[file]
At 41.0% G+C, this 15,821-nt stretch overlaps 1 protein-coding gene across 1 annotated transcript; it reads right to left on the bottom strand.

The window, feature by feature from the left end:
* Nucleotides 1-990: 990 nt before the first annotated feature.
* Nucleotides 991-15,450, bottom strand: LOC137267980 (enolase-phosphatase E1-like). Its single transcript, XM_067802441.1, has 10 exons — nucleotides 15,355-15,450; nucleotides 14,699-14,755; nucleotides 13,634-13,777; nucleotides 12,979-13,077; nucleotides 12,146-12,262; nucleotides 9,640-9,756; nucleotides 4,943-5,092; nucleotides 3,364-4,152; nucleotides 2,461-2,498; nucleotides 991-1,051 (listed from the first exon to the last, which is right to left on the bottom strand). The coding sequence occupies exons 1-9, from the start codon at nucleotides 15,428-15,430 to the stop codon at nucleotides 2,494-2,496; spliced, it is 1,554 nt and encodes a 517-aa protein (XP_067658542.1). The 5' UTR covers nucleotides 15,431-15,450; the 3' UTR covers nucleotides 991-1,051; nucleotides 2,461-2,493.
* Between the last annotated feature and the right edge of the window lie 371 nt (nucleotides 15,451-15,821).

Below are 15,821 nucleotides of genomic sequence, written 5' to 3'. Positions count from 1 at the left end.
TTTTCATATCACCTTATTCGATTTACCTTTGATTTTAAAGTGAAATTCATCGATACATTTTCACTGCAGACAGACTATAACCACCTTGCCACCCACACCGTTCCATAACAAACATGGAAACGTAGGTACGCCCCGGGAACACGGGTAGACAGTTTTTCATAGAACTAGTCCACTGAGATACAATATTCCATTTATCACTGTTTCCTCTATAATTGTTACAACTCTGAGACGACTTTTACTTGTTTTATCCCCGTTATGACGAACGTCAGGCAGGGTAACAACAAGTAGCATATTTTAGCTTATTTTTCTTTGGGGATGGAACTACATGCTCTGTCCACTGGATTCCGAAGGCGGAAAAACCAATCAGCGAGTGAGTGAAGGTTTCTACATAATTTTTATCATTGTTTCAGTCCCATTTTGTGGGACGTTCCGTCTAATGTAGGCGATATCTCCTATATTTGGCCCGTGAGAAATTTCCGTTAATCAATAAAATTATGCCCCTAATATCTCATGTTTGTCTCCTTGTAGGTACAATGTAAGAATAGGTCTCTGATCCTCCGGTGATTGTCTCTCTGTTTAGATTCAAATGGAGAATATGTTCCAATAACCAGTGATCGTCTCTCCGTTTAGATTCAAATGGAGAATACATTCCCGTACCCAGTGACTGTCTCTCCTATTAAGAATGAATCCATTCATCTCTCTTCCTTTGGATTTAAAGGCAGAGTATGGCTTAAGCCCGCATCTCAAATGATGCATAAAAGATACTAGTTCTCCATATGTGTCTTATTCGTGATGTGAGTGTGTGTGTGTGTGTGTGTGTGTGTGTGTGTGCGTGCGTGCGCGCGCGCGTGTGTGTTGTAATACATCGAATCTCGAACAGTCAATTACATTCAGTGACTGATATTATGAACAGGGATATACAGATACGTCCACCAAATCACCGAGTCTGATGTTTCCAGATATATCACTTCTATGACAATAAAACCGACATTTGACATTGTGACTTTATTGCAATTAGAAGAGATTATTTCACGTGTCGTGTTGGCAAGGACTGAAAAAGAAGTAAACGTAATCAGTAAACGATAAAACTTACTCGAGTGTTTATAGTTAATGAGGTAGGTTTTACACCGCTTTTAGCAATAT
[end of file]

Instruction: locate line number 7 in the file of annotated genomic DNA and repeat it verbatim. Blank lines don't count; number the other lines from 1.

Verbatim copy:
TTTTCATATCACCTTATTCGATTTACCTTTGATTTTAAAGTGAAATTCATCGATACATTTTCACTGCAGACAGACTATAACCACCTTGCCACCCACACCGTTCCATAACAAACATGGAAACGTAGGTACGCCCCGGGAACACGGGTAGACAGTTTTTCATAGAACTAGTCCACTGAGATACAATATTCCATTTATCACTGTTTCCTCTATAATTGTTACAACTCTGAGACGACTTTTACTTGTTTTATCCCCGTTATGACGAACGTCAGGCAGGGTAACAACAAGTAGCATATTTTAGCTTATTTTTCTTTGGGGATGGAACTACATGCTCTGTCCACTGGATTCCGAAGGCGGAAAAACCAATCAGCGAGTGAGTGAAGGTTTCTACATAATTTTTATCATTGTTTCAGTCCCATTTTGTGGGACGTTCCGTCTAATGTAGGCGATATCTCCTATATTTGGCCCGTGAGAAATTTCCGTTAATCAATAAAATTATGCCCCTAATATCTCATGTTTGTCTCCTTGTAGGTACAATGTAAGAATAGGTCTCTGATCCTCCGGTGATTGTCTCTCTGTTTAGATTCAAATGGAGAATATGTTCCAATAACCAGTGATCGTCTCTCCGTTTAGATTCAAATGGAGAATACATTCCCGTACCCAGTGACTGTCTCTCCTATTAAGAATGAATCCATTCATCTCTCTTCCTTTGGATTTAAAGGCAGAGTATGGCTTAAGCCCGCATCTCAAATGATGCATAAAAGATACTAGTTCTCCATATGTGTCTTATTCGTGATGTGAGTGTGTGTGTGTGTGTGTGTGTGTGTGTGTGTGCGTGCGTGCGCGCGCGCGTGTGTGTTGTAATACATCGAATCTCGAACAGTCAATTACATTCAGTGACTGATATTATGAACAGGGATATACAGATACGTCCACCAAATCACCGAGTCTGATGTTTCCAGATATATCACTTCTATGACAATAAAACCGACATTTGACATTGTGACTTTATTGCAATTAGAAGAGATTATTTCACGTGTCGTGTTGGCAAGGACTGAAAAAGAAGTAAACGTAATCAGTAAACGATAAAACTTACTCGAGTGTTTATAGTTAATGAGGTAGGTTTTACACCGCTTTTAGCAATAT